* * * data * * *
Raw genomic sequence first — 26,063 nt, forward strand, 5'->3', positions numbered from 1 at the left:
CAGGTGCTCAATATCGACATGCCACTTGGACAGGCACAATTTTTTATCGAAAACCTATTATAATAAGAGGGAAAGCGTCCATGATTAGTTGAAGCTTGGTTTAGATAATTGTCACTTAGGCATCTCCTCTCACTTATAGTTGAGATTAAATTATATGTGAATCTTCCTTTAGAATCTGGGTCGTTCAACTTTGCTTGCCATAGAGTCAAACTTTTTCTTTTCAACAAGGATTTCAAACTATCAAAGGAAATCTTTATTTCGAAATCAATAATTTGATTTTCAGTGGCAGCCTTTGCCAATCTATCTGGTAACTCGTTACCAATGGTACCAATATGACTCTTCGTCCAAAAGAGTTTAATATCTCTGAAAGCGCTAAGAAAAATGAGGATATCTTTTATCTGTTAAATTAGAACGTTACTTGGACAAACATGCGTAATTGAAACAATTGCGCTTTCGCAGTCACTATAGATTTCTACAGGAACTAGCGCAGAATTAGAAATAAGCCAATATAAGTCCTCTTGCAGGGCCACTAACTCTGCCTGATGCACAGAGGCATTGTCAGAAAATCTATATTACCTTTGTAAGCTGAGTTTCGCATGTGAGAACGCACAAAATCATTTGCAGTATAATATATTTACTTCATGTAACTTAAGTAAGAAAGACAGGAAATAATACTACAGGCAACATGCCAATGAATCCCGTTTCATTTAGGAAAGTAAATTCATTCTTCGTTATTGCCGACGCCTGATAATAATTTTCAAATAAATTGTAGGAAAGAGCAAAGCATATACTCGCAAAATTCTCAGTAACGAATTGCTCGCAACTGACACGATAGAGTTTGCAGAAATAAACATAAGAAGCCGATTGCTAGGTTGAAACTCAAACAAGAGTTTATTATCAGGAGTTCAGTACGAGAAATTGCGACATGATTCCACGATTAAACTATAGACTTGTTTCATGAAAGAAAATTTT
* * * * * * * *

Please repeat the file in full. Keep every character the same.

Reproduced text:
Raw genomic sequence first — 26,063 nt, forward strand, 5'->3', positions numbered from 1 at the left:
CAGGTGCTCAATATCGACATGCCACTTGGACAGGCACAATTTTTTATCGAAAACCTATTATAATAAGAGGGAAAGCGTCCATGATTAGTTGAAGCTTGGTTTAGATAATTGTCACTTAGGCATCTCCTCTCACTTATAGTTGAGATTAAATTATATGTGAATCTTCCTTTAGAATCTGGGTCGTTCAACTTTGCTTGCCATAGAGTCAAACTTTTTCTTTTCAACAAGGATTTCAAACTATCAAAGGAAATCTTTATTTCGAAATCAATAATTTGATTTTCAGTGGCAGCCTTTGCCAATCTATCTGGTAACTCGTTACCAATGGTACCAATATGACTCTTCGTCCAAAAGAGTTTAATATCTCTGAAAGCGCTAAGAAAAATGAGGATATCTTTTATCTGTTAAATTAGAACGTTACTTGGACAAACATGCGTAATTGAAACAATTGCGCTTTCGCAGTCACTATAGATTTCTACAGGAACTAGCGCAGAATTAGAAATAAGCCAATATAAGTCCTCTTGCAGGGCCACTAACTCTGCCTGATGCACAGAGGCATTGTCAGAAAATCTATATTACCTTTGTAAGCTGAGTTTCGCATGTGAGAACGCACAAAATCATTTGCAGTATAATATATTTACTTCATGTAACTTAAGTAAGAAAGACAGGAAATAATACTACAGGCAACATGCCAATGAATCCCGTTTCATTTAGGAAAGTAAATTCATTCTTCGTTATTGCCGACGCCTGATAATAATTTTCAAATAAATTGTAGGAAAGAGCAAAGCATATACTCGCAAAATTCTCAGTAACGAATTGCTCGCAACTGACACGATAGAGTTTGCAGAAATAAACATAAGAAGCCGATTGCTAGGTTGAAACTCAAACAAGAGTTTATTATCAGGAGTTCAGTACGAGAAATTGCGACATGATTCCACGATTAAACTATAGACTTGTTTCATGAAAGAAAATTTT